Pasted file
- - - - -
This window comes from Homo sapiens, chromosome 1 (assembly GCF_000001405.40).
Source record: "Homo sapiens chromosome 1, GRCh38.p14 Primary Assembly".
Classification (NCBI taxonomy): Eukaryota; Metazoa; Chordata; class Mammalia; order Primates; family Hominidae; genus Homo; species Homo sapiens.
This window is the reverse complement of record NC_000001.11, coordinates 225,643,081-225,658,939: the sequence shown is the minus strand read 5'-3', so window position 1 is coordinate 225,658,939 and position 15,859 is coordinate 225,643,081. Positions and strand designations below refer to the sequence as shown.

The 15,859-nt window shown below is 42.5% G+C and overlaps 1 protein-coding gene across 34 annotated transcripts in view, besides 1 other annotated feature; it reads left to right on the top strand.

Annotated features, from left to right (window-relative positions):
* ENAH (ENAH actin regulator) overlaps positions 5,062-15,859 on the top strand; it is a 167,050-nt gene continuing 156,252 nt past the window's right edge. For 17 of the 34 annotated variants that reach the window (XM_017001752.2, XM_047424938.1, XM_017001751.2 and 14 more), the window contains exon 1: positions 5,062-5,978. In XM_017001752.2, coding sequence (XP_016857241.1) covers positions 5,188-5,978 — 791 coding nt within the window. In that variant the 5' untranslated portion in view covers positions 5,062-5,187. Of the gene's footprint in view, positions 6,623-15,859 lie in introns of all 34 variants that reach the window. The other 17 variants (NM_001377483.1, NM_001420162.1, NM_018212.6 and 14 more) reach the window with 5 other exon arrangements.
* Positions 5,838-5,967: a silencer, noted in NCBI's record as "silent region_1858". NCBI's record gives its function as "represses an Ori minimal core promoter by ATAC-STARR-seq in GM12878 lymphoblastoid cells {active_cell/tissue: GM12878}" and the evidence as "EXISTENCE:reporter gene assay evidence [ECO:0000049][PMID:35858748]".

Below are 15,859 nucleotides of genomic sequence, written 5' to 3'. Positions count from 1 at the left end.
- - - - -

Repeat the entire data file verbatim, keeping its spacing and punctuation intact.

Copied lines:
This window comes from Homo sapiens, chromosome 1 (assembly GCF_000001405.40).
Source record: "Homo sapiens chromosome 1, GRCh38.p14 Primary Assembly".
Classification (NCBI taxonomy): Eukaryota; Metazoa; Chordata; class Mammalia; order Primates; family Hominidae; genus Homo; species Homo sapiens.
This window is the reverse complement of record NC_000001.11, coordinates 225,643,081-225,658,939: the sequence shown is the minus strand read 5'-3', so window position 1 is coordinate 225,658,939 and position 15,859 is coordinate 225,643,081. Positions and strand designations below refer to the sequence as shown.

The 15,859-nt window shown below is 42.5% G+C and overlaps 1 protein-coding gene across 34 annotated transcripts in view, besides 1 other annotated feature; it reads left to right on the top strand.

Annotated features, from left to right (window-relative positions):
* ENAH (ENAH actin regulator) overlaps positions 5,062-15,859 on the top strand; it is a 167,050-nt gene continuing 156,252 nt past the window's right edge. For 17 of the 34 annotated variants that reach the window (XM_017001752.2, XM_047424938.1, XM_017001751.2 and 14 more), the window contains exon 1: positions 5,062-5,978. In XM_017001752.2, coding sequence (XP_016857241.1) covers positions 5,188-5,978 — 791 coding nt within the window. In that variant the 5' untranslated portion in view covers positions 5,062-5,187. Of the gene's footprint in view, positions 6,623-15,859 lie in introns of all 34 variants that reach the window. The other 17 variants (NM_001377483.1, NM_001420162.1, NM_018212.6 and 14 more) reach the window with 5 other exon arrangements.
* Positions 5,838-5,967: a silencer, noted in NCBI's record as "silent region_1858". NCBI's record gives its function as "represses an Ori minimal core promoter by ATAC-STARR-seq in GM12878 lymphoblastoid cells {active_cell/tissue: GM12878}" and the evidence as "EXISTENCE:reporter gene assay evidence [ECO:0000049][PMID:35858748]".

Below are 15,859 nucleotides of genomic sequence, written 5' to 3'. Positions count from 1 at the left end.